In some African tribes, India & also Iran,
clay pots are used as percussion. The clay pot,
partly idiophone & partly aerophone, is the
same pot that has traditionally been used for
carrying & keeping water but has also had the
function of a musical instrument. Despite its
simple shape, it has significant capability
in playing various kinds of rhythms.
In Baluchestan, two Kuzehs are played with
a metal platter. This combination, the oldest
idiophone instrument in Baluchestan, is known
as Kuzak & Tal. The Kuzeh is never played separately.
Rather, it is always accompanied by a platter.
The player can change the pitch by adding water into these clay pots.
The Kuzeh of Kerman is Spindle-like with no handhold.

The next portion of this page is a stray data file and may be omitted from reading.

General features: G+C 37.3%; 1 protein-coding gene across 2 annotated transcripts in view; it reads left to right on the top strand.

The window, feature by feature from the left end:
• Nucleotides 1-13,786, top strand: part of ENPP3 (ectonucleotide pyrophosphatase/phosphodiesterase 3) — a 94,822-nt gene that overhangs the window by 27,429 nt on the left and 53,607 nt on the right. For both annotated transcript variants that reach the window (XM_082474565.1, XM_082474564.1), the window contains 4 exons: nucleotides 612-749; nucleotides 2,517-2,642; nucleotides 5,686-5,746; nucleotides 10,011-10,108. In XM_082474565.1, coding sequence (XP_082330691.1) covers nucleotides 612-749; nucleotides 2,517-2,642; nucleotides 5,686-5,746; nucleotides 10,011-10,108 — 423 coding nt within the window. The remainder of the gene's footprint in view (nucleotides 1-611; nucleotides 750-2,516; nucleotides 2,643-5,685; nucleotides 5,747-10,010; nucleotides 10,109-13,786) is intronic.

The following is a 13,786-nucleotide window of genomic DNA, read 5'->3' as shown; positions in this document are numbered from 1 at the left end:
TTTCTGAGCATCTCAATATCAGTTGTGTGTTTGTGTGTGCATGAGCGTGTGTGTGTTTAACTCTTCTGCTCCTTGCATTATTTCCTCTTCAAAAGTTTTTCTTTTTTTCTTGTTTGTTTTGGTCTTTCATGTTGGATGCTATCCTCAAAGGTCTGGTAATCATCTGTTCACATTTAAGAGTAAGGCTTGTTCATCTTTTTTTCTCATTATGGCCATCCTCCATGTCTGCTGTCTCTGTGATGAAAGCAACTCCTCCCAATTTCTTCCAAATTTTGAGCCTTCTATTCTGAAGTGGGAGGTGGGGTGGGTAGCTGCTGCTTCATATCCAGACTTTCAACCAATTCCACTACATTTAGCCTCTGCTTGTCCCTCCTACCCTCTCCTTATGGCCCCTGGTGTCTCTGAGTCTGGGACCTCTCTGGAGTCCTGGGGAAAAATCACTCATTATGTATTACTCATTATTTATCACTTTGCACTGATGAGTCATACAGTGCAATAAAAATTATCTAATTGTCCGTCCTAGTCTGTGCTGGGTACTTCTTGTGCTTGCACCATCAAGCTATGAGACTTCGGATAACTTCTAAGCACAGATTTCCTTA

They are made in small & large sizes to accompany
folk songs. Because of the uneven bottom, the
player uses special holders or holds it by hands or legs.
Since time immemorial, the white clay pot has been
common in Hormozgan province. Called Jahleh,
this pot is completely round & spherical.
To play Jahleh, one palm vertically beats
on the throat while the other hand strikes on
the body. The sound of the throat is thick while the
sound of the body is relatively dry. The combination of
these two sounds is marvelous. Jahlehs are played singly
or together by a group, though each player never uses
more than one Jahleh at a time.